WASHINGTON – Nathan Walker made history on Saturday night becoming the first Australian player to dress in a National Hockey League game playing for the Washington Capitals in a 6-1 win over the Montreal Canadiens and scoring a goal in his premiere.
However, Saturday’s historic moment could’ve easily come with a different club altogether.
During the summer of 2013, Washington invited a then 19-year-old Walker to their training camp. After an impressive showing, the Capitals extended a contract to the teenager, but the NHL would not register the contract.
“Everyone had overlooked the fact that he was still technically a European player,” explained Allan Walsh, Walker’s agent. “The European signing deadline had gone into effect. I don’t even think he was eligible to go to camp.
Walker grew up in Australia but moved to the Czech Republic as a teenager to improve his hockey and at Vitkovice Ostrava he worked his way up to the senior pro league.
“No one really caught it. In the alternative, they put him in Hershey because he could still sign an American Hockey League contract, which he did. Then they were just intent on drafting him the next year and then putting him on an NHL deal.”
Walker scored five goals and six assists in 43 AHL games with the Hershey Bears during the 2013/14 season – enough for the Capitals to make a trade with the New York Rangers to move up and pick Walker with the 89th selection in the third round of the 2014 NHL draft.
After an impressive showing at Washington’s training camp last month, the Caps finally decided to give him a look in regular season action.
The 23-year-old, who was born in Cardiff, Wales, but moved with his family to Sydney, Australia at the age of two, scored a goal and had a team-leading four hits in the win.
Walker gave the Caps a 6-1 lead with 1:55 to play in the second period when a Devante Smith-Pelly shot re-directed off his leg and past Habs goaltender Al Montoya.
“That’s incredible and really proud moment too,” Walker said after the game. “(The puck) hit part of my body, just on the left leg. At first I wasn’t 100 per cent sure if it was a stick or the puck, but I guess they reviewed it.”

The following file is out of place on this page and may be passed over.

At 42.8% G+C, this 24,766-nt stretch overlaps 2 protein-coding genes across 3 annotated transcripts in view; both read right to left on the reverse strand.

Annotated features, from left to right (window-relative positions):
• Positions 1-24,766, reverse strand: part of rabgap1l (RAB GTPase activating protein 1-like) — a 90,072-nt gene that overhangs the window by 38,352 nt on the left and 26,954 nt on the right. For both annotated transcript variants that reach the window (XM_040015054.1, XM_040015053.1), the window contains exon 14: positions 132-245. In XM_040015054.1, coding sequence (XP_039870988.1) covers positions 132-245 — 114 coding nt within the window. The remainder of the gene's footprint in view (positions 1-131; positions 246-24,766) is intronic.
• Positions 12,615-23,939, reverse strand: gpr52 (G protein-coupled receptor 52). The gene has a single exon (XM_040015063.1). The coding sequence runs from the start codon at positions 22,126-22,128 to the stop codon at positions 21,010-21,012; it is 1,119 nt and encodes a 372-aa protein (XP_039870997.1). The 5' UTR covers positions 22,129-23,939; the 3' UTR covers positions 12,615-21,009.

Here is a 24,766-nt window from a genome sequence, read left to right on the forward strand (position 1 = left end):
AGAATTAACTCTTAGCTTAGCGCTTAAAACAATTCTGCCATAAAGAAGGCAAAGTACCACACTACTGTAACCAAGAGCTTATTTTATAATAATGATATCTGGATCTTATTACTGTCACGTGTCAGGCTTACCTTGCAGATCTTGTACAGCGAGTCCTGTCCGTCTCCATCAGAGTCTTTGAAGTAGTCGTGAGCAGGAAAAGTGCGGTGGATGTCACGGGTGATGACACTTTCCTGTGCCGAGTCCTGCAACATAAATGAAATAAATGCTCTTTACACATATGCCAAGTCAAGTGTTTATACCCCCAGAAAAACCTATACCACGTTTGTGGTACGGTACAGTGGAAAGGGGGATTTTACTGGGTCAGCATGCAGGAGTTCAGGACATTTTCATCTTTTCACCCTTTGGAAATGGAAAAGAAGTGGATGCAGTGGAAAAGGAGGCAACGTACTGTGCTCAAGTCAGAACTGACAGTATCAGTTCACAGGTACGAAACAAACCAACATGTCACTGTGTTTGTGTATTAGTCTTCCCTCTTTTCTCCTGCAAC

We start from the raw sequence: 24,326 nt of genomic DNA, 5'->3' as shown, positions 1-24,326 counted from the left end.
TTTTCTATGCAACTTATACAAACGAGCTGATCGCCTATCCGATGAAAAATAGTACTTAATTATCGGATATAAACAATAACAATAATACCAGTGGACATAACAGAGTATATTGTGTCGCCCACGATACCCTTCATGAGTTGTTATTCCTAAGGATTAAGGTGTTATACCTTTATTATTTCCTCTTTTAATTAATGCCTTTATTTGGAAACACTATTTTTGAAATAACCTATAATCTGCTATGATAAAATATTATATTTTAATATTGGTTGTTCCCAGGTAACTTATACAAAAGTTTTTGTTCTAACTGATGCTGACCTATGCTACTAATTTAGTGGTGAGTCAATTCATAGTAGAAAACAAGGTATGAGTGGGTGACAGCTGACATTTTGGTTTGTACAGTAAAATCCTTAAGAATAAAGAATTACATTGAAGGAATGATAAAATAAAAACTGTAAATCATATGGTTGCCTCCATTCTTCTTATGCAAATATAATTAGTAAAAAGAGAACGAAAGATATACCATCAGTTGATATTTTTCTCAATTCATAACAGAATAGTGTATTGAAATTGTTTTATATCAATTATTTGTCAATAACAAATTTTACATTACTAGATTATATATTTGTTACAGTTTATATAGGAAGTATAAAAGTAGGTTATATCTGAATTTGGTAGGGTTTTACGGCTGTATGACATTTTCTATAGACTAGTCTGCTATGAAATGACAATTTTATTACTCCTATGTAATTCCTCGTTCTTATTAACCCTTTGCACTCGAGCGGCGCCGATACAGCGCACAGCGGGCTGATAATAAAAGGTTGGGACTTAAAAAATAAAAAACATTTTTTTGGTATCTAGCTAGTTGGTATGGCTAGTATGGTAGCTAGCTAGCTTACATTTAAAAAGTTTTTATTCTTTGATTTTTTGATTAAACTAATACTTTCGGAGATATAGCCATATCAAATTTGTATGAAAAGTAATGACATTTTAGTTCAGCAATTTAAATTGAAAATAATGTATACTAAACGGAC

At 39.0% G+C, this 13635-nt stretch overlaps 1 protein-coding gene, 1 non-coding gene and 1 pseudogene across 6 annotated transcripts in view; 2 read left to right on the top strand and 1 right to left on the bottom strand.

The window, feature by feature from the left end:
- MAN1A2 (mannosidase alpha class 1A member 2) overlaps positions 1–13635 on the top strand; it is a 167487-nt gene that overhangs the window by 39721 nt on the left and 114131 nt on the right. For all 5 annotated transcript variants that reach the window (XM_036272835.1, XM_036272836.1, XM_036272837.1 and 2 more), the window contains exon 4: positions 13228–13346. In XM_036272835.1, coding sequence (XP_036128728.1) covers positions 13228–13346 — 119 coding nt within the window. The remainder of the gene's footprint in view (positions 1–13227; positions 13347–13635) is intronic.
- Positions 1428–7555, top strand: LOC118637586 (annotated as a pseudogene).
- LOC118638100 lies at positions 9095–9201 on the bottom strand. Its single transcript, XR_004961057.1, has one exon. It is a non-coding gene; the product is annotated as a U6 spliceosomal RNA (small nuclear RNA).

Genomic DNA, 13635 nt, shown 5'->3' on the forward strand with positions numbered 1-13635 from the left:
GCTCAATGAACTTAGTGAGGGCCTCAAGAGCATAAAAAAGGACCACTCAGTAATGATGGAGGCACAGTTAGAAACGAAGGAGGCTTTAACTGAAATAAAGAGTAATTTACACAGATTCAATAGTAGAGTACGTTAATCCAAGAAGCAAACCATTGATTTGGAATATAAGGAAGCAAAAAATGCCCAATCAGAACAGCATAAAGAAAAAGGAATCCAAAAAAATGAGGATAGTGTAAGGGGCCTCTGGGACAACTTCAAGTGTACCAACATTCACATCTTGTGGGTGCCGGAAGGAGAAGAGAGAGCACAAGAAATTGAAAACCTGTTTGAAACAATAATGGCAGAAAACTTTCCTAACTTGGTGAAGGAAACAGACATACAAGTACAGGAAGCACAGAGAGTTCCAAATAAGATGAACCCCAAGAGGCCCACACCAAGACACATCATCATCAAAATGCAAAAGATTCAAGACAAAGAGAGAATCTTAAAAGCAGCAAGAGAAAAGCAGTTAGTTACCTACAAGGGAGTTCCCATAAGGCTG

The 5-foot-9, 186-pound forward had 11:23 of ice time playing primarily with Smith-Pelly and Jay Beagle. Walker also saw time on both the power play and penalty kill in the win.
Saturday was another chapter in the lengthy journey within the game for Walker.
At 13, Walker decided to leave home and move to the Czech Republic with the hope it’d bring him closer to his dream of playing in the NHL. He played several seasons on the junior teams of Vitkovice Ostrava and spent two seasons with the senior pro team in the Czech Extraliga.
“I think it definitely made me more independent at an earlier age just considering the fact that I went there a little early,” Walker said during a conference call with reporters prior to Saturday’s game. “I had to be independent whether I was cooking for myself and similar stuff like that.
“In relation to on-ice, I was on the ice twice a day, every day of the week so it definitely gave me the chance and the opportunity to work on my skills.”
On the international stage, Walker produced six points in four games helping Australia win the IIHF Ice Hockey World Championship Division II tournament in 2011. One year later ad the higher Division I Group B level he contributed two goals.
Following the 2014 draft, Walker spent parts of the next three seasons with the AHL club scoring 29 goals and 68 points in 159 regular season games. Walker also contributed five points in 20 playoff games helping Hershey reach the Calder Cup final in the spring of 2016.
“The organization has done a really good job in regards to players within the organization in Hershey,” said Walker. “The coaching staff down there has done a really good job at getting guys prepared for moments like this.”
At Capitals camp last month, Walker showed enough to earn an extended look from the NHL club. After sitting out as a healthy scratch in Thursday’s 5-4 shootout victory over the Ottawa Senators, he made his much anticipated debut on Saturday.
“The guys love him because he lays it on the line every shift, every moment,” said Capitals coach Barry Trotz. “He chased his dream across the world and there was no fear, absolutely no fear. He left his home at a young age, went continents away and he’s a great story.
“That’s a great inspiration to any person who is passionate not only about hockey, but any sport. It’s not traditional, but it could happen. He’s a real good story and he gave us some energy.”
Walker is hoping Saturday’s milestone will show young Australian hockey players that anything is possible.
“Hopefully I can inspire them a little bit,” he said. “Now that it can be done from Australia and if they have dreams (to play) definitely follow them and do what it takes to get where they want to go.”